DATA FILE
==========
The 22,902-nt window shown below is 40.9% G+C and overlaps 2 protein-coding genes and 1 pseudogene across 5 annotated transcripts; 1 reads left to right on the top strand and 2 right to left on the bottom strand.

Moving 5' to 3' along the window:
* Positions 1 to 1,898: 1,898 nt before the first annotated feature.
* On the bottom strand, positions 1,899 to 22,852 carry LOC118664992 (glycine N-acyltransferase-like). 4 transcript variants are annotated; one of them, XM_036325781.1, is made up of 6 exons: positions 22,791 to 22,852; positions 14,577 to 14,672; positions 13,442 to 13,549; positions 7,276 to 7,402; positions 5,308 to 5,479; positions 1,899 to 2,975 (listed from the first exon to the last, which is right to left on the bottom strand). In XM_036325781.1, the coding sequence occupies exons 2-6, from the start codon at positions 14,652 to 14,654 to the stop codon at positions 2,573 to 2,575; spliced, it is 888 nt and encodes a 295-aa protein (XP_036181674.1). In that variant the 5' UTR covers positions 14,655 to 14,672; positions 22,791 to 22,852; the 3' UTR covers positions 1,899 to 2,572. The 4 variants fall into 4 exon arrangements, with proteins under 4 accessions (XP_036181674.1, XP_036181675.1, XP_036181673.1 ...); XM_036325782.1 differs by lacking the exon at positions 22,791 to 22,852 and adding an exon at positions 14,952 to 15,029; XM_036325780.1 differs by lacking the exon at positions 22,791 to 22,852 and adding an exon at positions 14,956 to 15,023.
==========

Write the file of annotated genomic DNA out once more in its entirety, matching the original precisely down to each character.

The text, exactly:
The 22,902-nt window shown below is 40.9% G+C and overlaps 2 protein-coding genes and 1 pseudogene across 5 annotated transcripts; 1 reads left to right on the top strand and 2 right to left on the bottom strand.

Moving 5' to 3' along the window:
* Positions 1 to 1,898: 1,898 nt before the first annotated feature.
* On the bottom strand, positions 1,899 to 22,852 carry LOC118664992 (glycine N-acyltransferase-like). 4 transcript variants are annotated; one of them, XM_036325781.1, is made up of 6 exons: positions 22,791 to 22,852; positions 14,577 to 14,672; positions 13,442 to 13,549; positions 7,276 to 7,402; positions 5,308 to 5,479; positions 1,899 to 2,975 (listed from the first exon to the last, which is right to left on the bottom strand). In XM_036325781.1, the coding sequence occupies exons 2-6, from the start codon at positions 14,652 to 14,654 to the stop codon at positions 2,573 to 2,575; spliced, it is 888 nt and encodes a 295-aa protein (XP_036181674.1). In that variant the 5' UTR covers positions 14,655 to 14,672; positions 22,791 to 22,852; the 3' UTR covers positions 1,899 to 2,572. The 4 variants fall into 4 exon arrangements, with proteins under 4 accessions (XP_036181674.1, XP_036181675.1, XP_036181673.1 ...); XM_036325782.1 differs by lacking the exon at positions 22,791 to 22,852 and adding an exon at positions 14,952 to 15,029; XM_036325780.1 differs by lacking the exon at positions 22,791 to 22,852 and adding an exon at positions 14,956 to 15,023.